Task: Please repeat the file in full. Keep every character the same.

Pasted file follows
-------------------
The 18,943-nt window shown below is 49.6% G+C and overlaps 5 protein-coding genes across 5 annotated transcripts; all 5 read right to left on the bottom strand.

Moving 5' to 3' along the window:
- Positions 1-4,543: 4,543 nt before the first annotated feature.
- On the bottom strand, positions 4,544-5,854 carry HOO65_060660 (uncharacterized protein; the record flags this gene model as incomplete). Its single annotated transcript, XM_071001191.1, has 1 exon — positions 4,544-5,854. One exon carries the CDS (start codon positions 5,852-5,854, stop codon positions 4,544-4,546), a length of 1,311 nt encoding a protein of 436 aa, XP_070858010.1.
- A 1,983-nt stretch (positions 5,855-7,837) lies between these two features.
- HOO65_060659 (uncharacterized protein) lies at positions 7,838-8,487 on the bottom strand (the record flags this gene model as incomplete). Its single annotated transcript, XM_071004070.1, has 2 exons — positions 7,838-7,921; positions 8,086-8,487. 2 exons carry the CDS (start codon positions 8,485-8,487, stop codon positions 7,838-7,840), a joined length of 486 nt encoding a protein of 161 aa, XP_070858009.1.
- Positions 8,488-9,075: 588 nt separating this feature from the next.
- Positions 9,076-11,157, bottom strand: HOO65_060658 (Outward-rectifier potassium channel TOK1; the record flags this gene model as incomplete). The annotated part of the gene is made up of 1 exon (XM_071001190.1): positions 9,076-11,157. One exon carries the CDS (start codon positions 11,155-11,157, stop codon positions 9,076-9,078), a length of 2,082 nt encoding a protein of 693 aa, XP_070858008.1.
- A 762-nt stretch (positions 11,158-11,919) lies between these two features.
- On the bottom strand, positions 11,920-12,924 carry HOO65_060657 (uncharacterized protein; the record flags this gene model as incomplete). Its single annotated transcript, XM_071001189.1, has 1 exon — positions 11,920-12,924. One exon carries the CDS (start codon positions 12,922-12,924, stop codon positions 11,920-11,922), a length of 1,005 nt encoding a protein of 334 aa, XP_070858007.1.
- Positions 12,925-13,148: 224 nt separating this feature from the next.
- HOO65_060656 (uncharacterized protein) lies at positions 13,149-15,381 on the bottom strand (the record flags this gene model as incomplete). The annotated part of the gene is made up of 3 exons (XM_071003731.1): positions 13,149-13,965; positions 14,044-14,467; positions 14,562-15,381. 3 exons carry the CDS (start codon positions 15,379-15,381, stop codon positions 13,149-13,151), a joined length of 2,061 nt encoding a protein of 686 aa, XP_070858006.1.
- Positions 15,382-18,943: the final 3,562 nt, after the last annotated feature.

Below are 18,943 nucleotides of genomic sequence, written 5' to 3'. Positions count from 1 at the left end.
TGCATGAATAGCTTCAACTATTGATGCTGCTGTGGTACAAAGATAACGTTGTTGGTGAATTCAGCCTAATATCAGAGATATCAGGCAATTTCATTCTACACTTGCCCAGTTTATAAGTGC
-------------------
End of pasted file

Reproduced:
The 18,943-nt window shown below is 49.6% G+C and overlaps 5 protein-coding genes across 5 annotated transcripts; all 5 read right to left on the bottom strand.

Moving 5' to 3' along the window:
- Positions 1-4,543: 4,543 nt before the first annotated feature.
- On the bottom strand, positions 4,544-5,854 carry HOO65_060660 (uncharacterized protein; the record flags this gene model as incomplete). Its single annotated transcript, XM_071001191.1, has 1 exon — positions 4,544-5,854. One exon carries the CDS (start codon positions 5,852-5,854, stop codon positions 4,544-4,546), a length of 1,311 nt encoding a protein of 436 aa, XP_070858010.1.
- A 1,983-nt stretch (positions 5,855-7,837) lies between these two features.
- HOO65_060659 (uncharacterized protein) lies at positions 7,838-8,487 on the bottom strand (the record flags this gene model as incomplete). Its single annotated transcript, XM_071004070.1, has 2 exons — positions 7,838-7,921; positions 8,086-8,487. 2 exons carry the CDS (start codon positions 8,485-8,487, stop codon positions 7,838-7,840), a joined length of 486 nt encoding a protein of 161 aa, XP_070858009.1.
- Positions 8,488-9,075: 588 nt separating this feature from the next.
- Positions 9,076-11,157, bottom strand: HOO65_060658 (Outward-rectifier potassium channel TOK1; the record flags this gene model as incomplete). The annotated part of the gene is made up of 1 exon (XM_071001190.1): positions 9,076-11,157. One exon carries the CDS (start codon positions 11,155-11,157, stop codon positions 9,076-9,078), a length of 2,082 nt encoding a protein of 693 aa, XP_070858008.1.
- A 762-nt stretch (positions 11,158-11,919) lies between these two features.
- On the bottom strand, positions 11,920-12,924 carry HOO65_060657 (uncharacterized protein; the record flags this gene model as incomplete). Its single annotated transcript, XM_071001189.1, has 1 exon — positions 11,920-12,924. One exon carries the CDS (start codon positions 12,922-12,924, stop codon positions 11,920-11,922), a length of 1,005 nt encoding a protein of 334 aa, XP_070858007.1.
- Positions 12,925-13,148: 224 nt separating this feature from the next.
- HOO65_060656 (uncharacterized protein) lies at positions 13,149-15,381 on the bottom strand (the record flags this gene model as incomplete). The annotated part of the gene is made up of 3 exons (XM_071003731.1): positions 13,149-13,965; positions 14,044-14,467; positions 14,562-15,381. 3 exons carry the CDS (start codon positions 15,379-15,381, stop codon positions 13,149-13,151), a joined length of 2,061 nt encoding a protein of 686 aa, XP_070858006.1.
- Positions 15,382-18,943: the final 3,562 nt, after the last annotated feature.

Below are 18,943 nucleotides of genomic sequence, written 5' to 3'. Positions count from 1 at the left end.
TGCATGAATAGCTTCAACTATTGATGCTGCTGTGGTACAAAGATAACGTTGTTGGTGAATTCAGCCTAATATCAGAGATATCAGGCAATTTCATTCTACACTTGCCCAGTTTATAAGTGC